"I honestly don't know how I would have made it though the transition of
Two weeks before Ali's world came crashing down around her, she had been transfixed and awed by the sight of a graceful, anonymous hooper. And perhaps it was that very
vision that inspired her to finally make the tough decision to remove herself and her children from a situation that was already "in shambles." This is her story.
It was at Bonnaroo 2008 during a Pearl Jam set. Of the beautiful hooper she saw, Ali writes, "She was so obviously blissed out, in such beautiful flow; her hoop looked like molten metal encircling her in the lights. She never faltered or dropped the hoop. And
when I think back now, I wonder if I actually held my breath the entire song. When the song was over I said out loud to myself, "I'm going to learn to do THAT."
Just months later, Ali would be facing a heart-wrenching decision. She writes:
See, my husband was addicted to prescription narcotics. Oxycontin became his 'everything' while his children, his wife, his home, his family fell by the wayside. He did detox; he did in-patient rehab; we did counseling, both individual and couple's. He had three beautiful children with bright, shining eyes that crawled over his chest while he laid on the couch trying to forget he was part of this world, and he still was unable to overcome his addiction.
In February 2009, I chose to leave my home of 10 years, where I had lived with my best friend until he became unrecognizable, where I had brought 3 babies home to raise, where I had dreamed and played and laughed. I left with my 3 children and a few belongings, and moved into a 2 bedroom apartment whereI vowed my children (who, unfortunately, would surely face disappointment) would know they were a priority for me - would know that they could count on me.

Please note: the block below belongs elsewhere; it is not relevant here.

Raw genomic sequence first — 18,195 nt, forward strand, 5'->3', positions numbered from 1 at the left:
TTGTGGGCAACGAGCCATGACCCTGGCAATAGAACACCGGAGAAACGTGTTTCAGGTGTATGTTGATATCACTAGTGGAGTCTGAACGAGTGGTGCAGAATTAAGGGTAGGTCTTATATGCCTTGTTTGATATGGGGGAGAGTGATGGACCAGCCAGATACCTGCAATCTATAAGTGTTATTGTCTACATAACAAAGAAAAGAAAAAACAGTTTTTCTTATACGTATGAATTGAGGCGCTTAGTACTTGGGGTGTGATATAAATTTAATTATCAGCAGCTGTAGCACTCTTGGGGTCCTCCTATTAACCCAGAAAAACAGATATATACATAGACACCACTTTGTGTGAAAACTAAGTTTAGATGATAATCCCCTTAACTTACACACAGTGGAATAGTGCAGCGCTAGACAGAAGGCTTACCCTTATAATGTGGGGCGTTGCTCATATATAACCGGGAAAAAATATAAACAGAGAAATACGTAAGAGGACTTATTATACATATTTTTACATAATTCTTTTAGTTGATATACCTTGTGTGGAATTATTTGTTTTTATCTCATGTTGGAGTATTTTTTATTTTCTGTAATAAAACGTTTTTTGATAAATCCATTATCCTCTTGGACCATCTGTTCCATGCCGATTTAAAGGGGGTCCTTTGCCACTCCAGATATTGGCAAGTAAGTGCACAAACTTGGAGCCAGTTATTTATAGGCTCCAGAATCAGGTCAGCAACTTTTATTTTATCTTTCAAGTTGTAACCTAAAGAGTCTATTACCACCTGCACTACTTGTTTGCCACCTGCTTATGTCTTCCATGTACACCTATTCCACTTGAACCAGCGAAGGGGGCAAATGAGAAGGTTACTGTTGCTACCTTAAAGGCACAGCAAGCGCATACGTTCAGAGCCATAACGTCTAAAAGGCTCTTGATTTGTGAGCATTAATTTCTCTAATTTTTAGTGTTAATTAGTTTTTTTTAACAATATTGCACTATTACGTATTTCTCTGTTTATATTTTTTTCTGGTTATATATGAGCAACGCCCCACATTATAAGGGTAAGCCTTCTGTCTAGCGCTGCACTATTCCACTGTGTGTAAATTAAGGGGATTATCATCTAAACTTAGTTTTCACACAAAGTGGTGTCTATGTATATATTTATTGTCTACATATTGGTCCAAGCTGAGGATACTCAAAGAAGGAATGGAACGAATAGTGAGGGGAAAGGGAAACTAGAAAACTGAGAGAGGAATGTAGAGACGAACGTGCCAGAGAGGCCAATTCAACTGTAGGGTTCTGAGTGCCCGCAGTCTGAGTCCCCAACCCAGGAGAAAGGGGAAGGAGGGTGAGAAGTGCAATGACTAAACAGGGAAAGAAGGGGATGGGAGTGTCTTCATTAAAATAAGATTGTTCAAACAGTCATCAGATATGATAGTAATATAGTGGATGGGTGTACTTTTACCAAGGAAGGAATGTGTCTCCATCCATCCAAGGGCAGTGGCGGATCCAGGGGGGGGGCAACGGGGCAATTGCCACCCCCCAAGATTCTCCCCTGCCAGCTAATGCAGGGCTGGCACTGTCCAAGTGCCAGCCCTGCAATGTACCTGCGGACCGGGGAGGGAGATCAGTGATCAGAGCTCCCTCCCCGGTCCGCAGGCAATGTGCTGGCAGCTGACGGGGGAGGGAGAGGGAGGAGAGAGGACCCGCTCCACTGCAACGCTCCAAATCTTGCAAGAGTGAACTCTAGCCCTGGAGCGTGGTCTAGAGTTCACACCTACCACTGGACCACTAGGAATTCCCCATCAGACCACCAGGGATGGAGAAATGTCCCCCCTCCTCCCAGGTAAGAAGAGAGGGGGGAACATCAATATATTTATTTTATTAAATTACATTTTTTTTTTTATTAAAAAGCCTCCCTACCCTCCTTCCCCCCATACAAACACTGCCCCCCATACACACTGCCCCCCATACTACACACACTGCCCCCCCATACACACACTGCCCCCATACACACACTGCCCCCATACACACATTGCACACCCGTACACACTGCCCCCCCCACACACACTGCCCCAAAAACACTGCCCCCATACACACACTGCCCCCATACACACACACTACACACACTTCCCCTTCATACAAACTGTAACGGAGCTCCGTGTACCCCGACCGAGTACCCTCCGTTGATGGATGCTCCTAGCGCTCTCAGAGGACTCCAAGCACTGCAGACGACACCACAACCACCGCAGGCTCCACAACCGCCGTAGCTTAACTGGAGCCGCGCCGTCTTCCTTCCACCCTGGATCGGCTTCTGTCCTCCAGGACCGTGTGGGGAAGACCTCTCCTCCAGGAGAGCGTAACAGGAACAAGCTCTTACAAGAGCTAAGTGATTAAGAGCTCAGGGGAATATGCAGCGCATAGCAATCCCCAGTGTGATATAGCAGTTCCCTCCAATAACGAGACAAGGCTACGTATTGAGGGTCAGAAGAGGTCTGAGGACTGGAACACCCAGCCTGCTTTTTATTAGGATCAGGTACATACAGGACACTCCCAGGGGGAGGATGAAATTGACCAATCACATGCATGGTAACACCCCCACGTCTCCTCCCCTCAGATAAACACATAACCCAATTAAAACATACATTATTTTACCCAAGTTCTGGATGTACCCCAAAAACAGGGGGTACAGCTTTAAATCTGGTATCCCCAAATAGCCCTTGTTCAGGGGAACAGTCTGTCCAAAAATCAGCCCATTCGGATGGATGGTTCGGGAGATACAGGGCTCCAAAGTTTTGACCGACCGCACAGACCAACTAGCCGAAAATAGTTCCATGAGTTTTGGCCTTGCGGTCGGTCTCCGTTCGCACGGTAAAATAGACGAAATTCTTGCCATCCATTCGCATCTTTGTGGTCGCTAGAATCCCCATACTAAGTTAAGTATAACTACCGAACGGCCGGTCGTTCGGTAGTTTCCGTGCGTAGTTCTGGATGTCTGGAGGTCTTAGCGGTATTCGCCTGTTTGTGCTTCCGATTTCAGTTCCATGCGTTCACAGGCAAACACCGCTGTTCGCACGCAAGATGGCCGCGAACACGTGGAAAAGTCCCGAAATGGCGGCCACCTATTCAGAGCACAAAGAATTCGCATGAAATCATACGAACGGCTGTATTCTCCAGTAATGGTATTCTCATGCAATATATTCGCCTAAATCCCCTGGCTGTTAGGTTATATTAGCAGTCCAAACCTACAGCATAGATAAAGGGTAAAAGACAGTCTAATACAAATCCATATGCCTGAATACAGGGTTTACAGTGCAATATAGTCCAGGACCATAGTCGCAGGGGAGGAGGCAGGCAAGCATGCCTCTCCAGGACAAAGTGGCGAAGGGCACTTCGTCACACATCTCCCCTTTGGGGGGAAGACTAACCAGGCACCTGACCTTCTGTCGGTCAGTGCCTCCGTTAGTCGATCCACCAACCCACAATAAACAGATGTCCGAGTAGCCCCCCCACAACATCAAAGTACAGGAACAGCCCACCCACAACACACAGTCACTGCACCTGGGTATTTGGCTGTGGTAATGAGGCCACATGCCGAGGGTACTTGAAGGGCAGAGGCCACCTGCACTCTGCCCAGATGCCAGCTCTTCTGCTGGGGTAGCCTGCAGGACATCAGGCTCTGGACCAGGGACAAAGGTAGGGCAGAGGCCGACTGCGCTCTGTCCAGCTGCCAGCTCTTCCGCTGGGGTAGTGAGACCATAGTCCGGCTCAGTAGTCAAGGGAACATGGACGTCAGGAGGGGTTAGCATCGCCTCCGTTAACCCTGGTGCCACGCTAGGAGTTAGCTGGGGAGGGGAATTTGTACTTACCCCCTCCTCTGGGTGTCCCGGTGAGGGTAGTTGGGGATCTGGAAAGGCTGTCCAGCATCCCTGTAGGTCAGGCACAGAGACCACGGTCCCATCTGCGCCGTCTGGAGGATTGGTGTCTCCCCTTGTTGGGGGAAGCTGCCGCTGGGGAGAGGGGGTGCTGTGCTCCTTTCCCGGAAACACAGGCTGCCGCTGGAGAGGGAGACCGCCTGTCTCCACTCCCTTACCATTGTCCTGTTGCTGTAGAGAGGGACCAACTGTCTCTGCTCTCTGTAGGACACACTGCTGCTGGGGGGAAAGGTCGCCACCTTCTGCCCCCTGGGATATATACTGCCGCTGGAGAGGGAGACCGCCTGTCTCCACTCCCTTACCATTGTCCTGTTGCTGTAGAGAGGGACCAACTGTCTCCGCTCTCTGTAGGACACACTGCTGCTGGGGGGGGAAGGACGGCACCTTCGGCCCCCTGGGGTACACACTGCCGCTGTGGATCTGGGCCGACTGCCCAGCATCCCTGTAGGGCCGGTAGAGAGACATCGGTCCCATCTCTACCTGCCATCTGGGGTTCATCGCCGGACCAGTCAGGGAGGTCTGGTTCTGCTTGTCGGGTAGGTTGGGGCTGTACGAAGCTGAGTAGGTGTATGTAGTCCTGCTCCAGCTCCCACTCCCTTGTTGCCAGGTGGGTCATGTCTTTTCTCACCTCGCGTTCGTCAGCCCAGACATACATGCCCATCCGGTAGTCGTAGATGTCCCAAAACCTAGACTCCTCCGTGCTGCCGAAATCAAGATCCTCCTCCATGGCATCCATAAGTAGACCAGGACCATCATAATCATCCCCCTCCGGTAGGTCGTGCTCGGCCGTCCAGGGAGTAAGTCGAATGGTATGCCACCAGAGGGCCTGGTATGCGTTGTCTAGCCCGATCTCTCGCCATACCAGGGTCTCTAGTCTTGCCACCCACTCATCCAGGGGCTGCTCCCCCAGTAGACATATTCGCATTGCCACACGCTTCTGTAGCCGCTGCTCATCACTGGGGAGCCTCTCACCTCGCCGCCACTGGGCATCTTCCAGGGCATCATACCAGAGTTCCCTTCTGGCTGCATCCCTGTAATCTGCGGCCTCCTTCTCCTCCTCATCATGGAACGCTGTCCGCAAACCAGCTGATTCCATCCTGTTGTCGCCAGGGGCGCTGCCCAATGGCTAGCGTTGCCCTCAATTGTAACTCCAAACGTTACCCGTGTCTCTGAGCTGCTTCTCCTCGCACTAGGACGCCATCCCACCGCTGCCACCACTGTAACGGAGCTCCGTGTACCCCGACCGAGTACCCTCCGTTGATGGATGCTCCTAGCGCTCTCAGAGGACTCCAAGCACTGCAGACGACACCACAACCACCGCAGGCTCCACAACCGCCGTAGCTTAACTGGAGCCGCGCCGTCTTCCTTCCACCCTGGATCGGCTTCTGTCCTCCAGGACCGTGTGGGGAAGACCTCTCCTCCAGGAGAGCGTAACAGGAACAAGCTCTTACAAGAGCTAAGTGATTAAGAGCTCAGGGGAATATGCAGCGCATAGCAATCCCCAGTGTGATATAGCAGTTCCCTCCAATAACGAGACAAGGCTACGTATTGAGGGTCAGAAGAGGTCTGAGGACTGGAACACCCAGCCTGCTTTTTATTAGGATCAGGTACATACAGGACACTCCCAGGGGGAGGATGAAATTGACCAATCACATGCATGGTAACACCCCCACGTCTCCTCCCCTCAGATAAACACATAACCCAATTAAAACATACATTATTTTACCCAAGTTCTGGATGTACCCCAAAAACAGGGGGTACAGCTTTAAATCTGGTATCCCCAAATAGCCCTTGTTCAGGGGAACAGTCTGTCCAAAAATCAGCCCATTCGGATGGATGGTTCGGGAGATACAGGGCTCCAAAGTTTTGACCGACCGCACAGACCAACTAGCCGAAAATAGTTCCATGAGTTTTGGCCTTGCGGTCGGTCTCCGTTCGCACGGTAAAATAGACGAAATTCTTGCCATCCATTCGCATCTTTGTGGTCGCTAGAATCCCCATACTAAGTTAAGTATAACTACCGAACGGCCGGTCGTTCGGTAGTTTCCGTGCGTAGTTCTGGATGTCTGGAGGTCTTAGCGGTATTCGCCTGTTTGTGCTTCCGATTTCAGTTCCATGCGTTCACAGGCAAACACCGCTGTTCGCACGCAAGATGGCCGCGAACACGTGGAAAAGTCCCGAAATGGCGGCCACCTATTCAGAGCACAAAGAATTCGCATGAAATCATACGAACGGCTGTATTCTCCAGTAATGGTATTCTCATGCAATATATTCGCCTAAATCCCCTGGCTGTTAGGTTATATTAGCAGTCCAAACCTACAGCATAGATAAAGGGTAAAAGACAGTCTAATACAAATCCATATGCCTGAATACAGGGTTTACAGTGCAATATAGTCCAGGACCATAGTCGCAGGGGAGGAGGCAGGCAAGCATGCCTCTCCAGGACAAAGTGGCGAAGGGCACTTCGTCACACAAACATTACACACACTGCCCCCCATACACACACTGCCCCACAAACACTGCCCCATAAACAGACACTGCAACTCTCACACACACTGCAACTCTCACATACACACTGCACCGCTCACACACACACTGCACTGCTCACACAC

It was difficult and lonely and my mind would often drift back to the last time we were all happy together, at Bonnaroo. And, of course, the hoop girl. I got online, learned how to make a hoop, went to Lowe's to buy supplies and made my kids and myself our first hoops. I practiced in the living room, at our local parks, in the spot of grass beside my building. I devoured youtube videos. Hooping was my friend when I didn't
have anyone else.
I could hoop when I was happy. I could hoop when I was sad. I could hoop when I was angry. I could hoop! My skill level grew. I learned tricks. I learned confidence. I felt empowered. I became aware. I became curious. I read about flow, conscious living, and what in my area of East TN are considered alternative lifestyles. I finally found home.
What had the hoop given me? It didn't judge me and allowed me to let judgment of myself go. It made me laugh. It spun me til I was dizzy and high on life. It took me to places of ecstasy. It led me to find out more about myself, to learn new things, to
explore new ideas, concepts, philosophies.
It introduced me to new people and an incredible sense of community with the group who I now consider my family. It made me a better woman, a better friend, a better partner, and most definitely a better mother. It has given me a sense of fulfillment and freedom that I never knew existed before.
Opportunities are opening up to me everywhere. I know that is due to not getting in my own way and showing up ready and with rapt attention to my life. The hooping is growing with me now selling hoops, teaching private classes and performances left and right. Yay! And I feel it has given me confidence in pursuing my goal of becoming a lactation consultant and advocate for maternal/child health issues. Exciting times!
I owe so very, very much to the hoop and through the difficult and painful times I wouldn't change a thing. I love my family. I love my hoop. I love myself. I love my life.
It feels GOOD to be me.
She performs with Biz'Cirque, Tennesse's Transformative Community Circus of the Arts.
Hooposophy articles authored
by Lara Eastburn
All Rights Reserved